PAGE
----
CD8+ T-cell infiltrate in newly diagnosed glioblastoma is associated with long-term survival

Isaac Yang, Tarik Tihan, Seunggu J. Han, Margaret R. Wrensch, John Wiencke, Michael E. Sughrue, Andrew T. Parsa

Research output: Contribution to journalArticlepeer-review

123 Scopus citations


A growing body of evidence supports the significant interplay between the immune system and glioma pathogenesis. Here we investigate whether the extent of local glioma-associated CD8+ T-cell infiltrate at initial presentation correlates with long-term survival in patients with glioblastoma multiforme (GBM). The study was conducted by the University of California San Francisco Brain Tumor Research Center as part of the San Francisco Bay Area Adult Glioma Study, which included over 519 patients with GBM. A central neuropathology review was performed and populations of infiltrating CD8+ T-cells were quantified histologically. Of 108 patients studied, 43 patients had poor survival (<95 days) and 65 patients had extended long-term survival of >403 days. Tumors from long-term survivors were more likely than short-term survivors to have intermediate or extensive T-cell infiltrates compared to focal or rare infiltrates, and this association appears to be most significant in Caucasian women (p < 0.006). Thus, CD8+ T-cell infiltrate is associated with prolonged survival. Our data provide the impetus for more sophisticated studies to further elucidate prospectively the specific T-cell subtypes associated with long-term survival.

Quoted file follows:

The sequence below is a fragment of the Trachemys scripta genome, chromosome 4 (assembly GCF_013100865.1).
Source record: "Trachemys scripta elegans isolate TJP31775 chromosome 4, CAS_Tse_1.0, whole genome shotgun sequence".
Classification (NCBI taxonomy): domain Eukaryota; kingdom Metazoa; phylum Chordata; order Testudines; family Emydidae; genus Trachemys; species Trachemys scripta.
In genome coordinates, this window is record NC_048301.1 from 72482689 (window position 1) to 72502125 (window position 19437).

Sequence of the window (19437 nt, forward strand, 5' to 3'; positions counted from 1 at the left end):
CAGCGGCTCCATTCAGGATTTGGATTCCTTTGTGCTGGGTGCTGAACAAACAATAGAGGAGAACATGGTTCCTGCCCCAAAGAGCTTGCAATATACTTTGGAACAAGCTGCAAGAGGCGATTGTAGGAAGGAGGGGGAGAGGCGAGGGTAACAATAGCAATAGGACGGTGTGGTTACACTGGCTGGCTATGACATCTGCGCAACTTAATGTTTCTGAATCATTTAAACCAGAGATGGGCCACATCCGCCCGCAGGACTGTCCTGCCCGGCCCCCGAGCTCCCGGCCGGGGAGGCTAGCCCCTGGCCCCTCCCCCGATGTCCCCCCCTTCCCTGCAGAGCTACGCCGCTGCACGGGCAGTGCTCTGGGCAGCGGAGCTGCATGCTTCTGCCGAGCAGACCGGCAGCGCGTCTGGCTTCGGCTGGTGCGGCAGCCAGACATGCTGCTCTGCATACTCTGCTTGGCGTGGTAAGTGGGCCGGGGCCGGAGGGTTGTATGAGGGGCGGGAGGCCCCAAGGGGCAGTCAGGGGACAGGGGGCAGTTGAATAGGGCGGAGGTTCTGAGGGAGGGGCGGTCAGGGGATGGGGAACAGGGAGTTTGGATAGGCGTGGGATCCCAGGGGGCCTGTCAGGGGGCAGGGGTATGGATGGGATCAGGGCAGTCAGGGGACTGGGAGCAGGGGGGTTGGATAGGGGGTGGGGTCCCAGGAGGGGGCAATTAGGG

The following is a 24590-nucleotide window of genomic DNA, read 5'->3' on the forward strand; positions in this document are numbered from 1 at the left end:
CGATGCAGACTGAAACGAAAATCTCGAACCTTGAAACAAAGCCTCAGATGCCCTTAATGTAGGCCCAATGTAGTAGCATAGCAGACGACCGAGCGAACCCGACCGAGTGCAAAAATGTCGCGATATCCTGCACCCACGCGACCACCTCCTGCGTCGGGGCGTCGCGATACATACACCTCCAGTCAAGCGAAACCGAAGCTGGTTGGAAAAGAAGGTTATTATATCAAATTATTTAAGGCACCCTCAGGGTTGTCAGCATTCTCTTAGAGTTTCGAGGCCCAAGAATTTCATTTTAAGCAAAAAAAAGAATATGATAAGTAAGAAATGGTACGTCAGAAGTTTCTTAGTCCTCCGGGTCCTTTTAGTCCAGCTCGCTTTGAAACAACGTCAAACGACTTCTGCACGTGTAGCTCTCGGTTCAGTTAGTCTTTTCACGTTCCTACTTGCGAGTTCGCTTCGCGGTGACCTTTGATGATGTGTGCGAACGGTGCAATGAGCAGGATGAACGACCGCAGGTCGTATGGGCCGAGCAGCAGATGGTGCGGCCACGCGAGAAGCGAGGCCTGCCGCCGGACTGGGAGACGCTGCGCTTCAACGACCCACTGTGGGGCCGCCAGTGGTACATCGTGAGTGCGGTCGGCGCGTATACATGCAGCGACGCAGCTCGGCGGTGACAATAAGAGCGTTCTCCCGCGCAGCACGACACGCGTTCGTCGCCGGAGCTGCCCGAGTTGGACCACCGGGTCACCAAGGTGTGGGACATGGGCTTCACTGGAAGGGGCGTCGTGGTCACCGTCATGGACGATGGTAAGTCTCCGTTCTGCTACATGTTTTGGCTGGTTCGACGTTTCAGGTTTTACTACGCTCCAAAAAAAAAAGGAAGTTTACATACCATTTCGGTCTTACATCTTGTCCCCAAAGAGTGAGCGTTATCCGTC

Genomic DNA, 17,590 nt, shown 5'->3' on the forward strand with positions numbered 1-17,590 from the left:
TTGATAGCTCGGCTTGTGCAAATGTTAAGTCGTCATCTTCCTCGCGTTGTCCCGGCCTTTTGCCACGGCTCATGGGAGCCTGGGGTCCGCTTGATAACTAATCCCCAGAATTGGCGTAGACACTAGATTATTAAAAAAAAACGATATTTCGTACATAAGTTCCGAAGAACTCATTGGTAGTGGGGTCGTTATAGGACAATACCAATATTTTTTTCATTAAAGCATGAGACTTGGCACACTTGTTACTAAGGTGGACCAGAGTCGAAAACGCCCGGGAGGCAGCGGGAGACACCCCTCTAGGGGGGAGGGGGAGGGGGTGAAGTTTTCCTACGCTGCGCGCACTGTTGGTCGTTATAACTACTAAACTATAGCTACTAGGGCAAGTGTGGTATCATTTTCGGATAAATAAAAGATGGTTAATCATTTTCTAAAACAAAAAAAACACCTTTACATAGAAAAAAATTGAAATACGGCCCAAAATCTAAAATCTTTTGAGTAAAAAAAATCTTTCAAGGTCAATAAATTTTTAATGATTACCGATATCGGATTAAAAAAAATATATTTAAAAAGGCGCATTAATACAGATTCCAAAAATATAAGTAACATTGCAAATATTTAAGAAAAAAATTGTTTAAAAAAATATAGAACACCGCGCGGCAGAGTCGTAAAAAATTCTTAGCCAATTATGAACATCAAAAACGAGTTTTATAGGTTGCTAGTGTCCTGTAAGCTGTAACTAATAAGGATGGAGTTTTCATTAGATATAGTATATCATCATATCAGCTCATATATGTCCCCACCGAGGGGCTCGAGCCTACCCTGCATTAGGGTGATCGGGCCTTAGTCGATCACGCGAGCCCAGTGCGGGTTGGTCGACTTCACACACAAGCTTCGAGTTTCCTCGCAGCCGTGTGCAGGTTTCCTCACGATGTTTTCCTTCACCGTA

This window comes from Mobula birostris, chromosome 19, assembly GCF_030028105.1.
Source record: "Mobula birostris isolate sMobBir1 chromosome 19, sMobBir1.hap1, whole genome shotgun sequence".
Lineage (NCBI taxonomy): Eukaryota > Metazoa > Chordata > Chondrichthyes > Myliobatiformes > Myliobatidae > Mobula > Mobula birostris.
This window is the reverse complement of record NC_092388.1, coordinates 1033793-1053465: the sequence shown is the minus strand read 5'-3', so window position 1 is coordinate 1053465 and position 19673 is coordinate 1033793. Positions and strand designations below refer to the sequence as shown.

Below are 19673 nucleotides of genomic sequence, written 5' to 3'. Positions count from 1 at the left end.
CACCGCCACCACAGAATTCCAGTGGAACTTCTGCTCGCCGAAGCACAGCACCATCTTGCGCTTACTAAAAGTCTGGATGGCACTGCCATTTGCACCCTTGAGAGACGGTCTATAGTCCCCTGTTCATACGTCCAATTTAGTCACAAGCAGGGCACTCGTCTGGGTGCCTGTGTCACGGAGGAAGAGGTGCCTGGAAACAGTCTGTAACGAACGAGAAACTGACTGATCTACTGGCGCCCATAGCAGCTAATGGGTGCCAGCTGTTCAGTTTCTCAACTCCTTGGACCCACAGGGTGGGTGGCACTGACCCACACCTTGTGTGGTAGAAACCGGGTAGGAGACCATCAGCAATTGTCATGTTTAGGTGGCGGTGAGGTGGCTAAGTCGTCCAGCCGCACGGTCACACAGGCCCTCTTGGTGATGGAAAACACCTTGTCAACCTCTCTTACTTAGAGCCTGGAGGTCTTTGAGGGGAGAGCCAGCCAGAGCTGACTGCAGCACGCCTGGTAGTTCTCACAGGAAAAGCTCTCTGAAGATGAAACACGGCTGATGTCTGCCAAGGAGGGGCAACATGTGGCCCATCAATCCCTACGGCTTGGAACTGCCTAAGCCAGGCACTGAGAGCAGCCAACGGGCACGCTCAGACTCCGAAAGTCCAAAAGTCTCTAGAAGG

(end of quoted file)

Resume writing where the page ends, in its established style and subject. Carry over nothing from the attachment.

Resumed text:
Original languageEnglish (US)
Pages (from-to)1381-1385
Number of pages5
JournalJournal of Clinical Neuroscience
Issue number11
StatePublished - Nov 2010
Externally publishedYes


  • Clinical outcome
  • Glioblastoma
  • Glioma
  • Immune infiltrate
  • T-cell infiltrate

ASJC Scopus subject areas

  • Surgery
  • Neurology
  • Clinical Neurology
  • Physiology (medical)


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